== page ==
FAYETTEVILLE, Ark.—Given the gaudy numbers that the heart of Louisiana State’s batting order has posted and the way Aaron Nola and Ryan Eades have dominated in the rotation, it’s easy to overlook the role LSU’s brilliant defense has played in the Tigers’ school-record 33-2 start and its current 15-game winning streak.
Nola was superb in LSU’s 6-2 win at Arkansas on Friday, allowing just two runs on four hits and a walk while striking out 10 in the first complete game of his collegiate career. But even more striking was the contrast between LSU’s outstanding defense and Arkansas’ poor defense.
The Hogs made four errors, leading to three unearned runs, giving them 15 errors in their last four games. Arkansas has a brutal .956 fielding percentage on the season, and its defense—especially in the infield—is a very significant concern heading into the second half of Southeastern Conference play.
LSU, meanwhile, is fielding at a sterling .983 clip, and the Tigers made four truly sensational defensive plays Friday. The first came in the seventh inning, when left fielder Raph Rhymes made a leaping catch at the wall to steal a home run away from Brian Anderson. An inning later, shortstop Alex Bregman made a charging, barehanded scoop on a Jacob Morris squibber with funky spin, then threw to first in time to get the speedy Morris.
In the ninth, Tyler Spoon led off with a hot shot down the line, and LSU third baseman Christian Ibarra made a pretty backhanded stop and a strong throw across the diamond for the out. The next batter, Anderson, ripped a ball into the right-center gap, and center fielder Andrew Stevenson showed off his top-of-the-charts speed by ranging to his left and making the diving catch.
“This is the best defensive team I’ve ever seen in college—not even one that I’ve coached—ever,” LSU coach Paul Mainieri said. “It’s not just fielding percentage, and our fielding percentage was .983 coming into tonight’s game, and we had another errorless game. But we make exceptional plays. Even Raph, who has worked so hard on his outfield play. Probably last year I would call him a serviceable outfielder, but I think he’s made himself into a pretty good outfielder.
“People think I’m crazy because Laird plays center field like a big leaguer, but I put Stevenson out there and he’s better than Laird. So you put Laird in right and you get pretty good coverage out there. Then our infield makes the routine plays, but how about the play Bregman made and the play Ibarra made? And then I think we have the best defensive catcher in the country back there (Ty Ross). So we’ve got a really good defensive player at every position, and it allows our pitchers just to be very aggressive and go after hitters, and know that if they put the ball in play and it’s anywhere close to our players, they generally make the play.”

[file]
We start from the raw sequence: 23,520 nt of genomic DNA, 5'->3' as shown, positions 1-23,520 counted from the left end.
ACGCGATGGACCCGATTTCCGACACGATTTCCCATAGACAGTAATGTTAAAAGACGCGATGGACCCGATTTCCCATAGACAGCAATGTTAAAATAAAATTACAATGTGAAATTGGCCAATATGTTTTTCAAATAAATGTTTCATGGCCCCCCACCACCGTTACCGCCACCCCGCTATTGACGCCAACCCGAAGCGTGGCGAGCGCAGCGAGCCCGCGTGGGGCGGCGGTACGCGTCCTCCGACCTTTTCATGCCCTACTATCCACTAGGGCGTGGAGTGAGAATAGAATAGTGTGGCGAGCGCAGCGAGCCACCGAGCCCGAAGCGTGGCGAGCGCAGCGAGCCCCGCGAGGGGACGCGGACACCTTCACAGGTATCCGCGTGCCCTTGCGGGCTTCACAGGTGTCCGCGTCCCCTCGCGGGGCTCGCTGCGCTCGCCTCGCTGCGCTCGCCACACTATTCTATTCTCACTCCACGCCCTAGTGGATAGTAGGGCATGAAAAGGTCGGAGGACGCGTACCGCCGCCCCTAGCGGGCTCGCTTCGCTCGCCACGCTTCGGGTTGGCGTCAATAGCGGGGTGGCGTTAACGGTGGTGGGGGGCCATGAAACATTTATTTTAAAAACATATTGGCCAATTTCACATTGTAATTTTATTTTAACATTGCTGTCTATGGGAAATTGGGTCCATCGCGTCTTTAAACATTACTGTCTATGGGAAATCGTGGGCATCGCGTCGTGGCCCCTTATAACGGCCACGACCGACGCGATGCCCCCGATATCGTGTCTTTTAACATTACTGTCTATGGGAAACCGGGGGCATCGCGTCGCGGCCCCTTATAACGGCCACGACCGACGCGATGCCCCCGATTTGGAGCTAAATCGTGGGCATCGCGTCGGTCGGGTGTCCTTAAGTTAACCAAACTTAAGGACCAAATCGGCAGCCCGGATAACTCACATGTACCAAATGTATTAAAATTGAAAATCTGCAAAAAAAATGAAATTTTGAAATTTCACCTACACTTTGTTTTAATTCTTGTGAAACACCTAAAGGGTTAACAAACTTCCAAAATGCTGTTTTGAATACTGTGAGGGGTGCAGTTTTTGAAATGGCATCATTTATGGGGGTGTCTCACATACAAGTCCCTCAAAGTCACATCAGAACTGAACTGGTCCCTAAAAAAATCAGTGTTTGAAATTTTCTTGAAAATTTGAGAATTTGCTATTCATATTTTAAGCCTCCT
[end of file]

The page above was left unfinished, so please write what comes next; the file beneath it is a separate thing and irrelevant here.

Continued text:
Nola echoed that sentiment, but he also helped reduce the pressure on the defense by racking up those 10 strikeouts. Nola dominated Arkansas primarily by pitching down in the zone and at the corners with his lively fastball, which hit 93-94 mph repeatedly in the early innings and still sat at 91 in the ninth. He didn’t have his best feel for his 76-79 breaking ball and his 82-84 slider, but he still mixed those pitches in effectively. The fastball, though, was his bread and butter.
“My fastball location was working tonight,” Nola said. “The whole game I couldn’t really find my curveball, but I got a couple good curveballs in there with two strikes, got a couple strikeouts with that. It took me a little while to find my changeup a little bit, but I made the clutch pitches when I needed to, and our defense was phenomenal with all those plays, and our offense was clutch.”
LSU did most of its damage on two swings of the bat. Leadoff man Sean McMullen broke a scoreless tie in the fifth when he turned on a fat Barrett Astin fastball for a three-run homer to right field. The next inning, Ross added a two-run single up the middle.
Every year, Mainieri seems to make a midseason lineup adjustment that gives his team a spark, like when he inserted freshmen Mikie Mahtook and Austin Nola into the lineup midway through 2009, or when he called upon freshmen Alex Edward and Mason Katz in 2010. This year’s midseason find appears to be McMullen, a junior-college transfer who has given LSU a lift as the leadoff man and DH over the past 11 games.
“McMullen has really made us better,” Mainieri said. “We were playing pretty well, but I was a little concerned about our leadoff spot. I think McMullen, the light bulb kind of went on for him. He kind of had gotten to that point where he kind of had his feet on the ground, he was confident and not overwhelmed by everything. I thought the kid had a chance to be an electric player for us when we recruited him, but he just seemed nervous, unsure of himself. Maybe it was a different coach, a different environment, the brighter lights, I don’t know. But a couple weeks ago, I could just tell his batting practices were better, he was just carrying himself with more confidence. I thought it was time to put him in there, and since we put him in there he’s made a big difference for our team . . . That was just the missing piece that I thought we needed.”
All the pieces certainly seem to be in place for LSU now.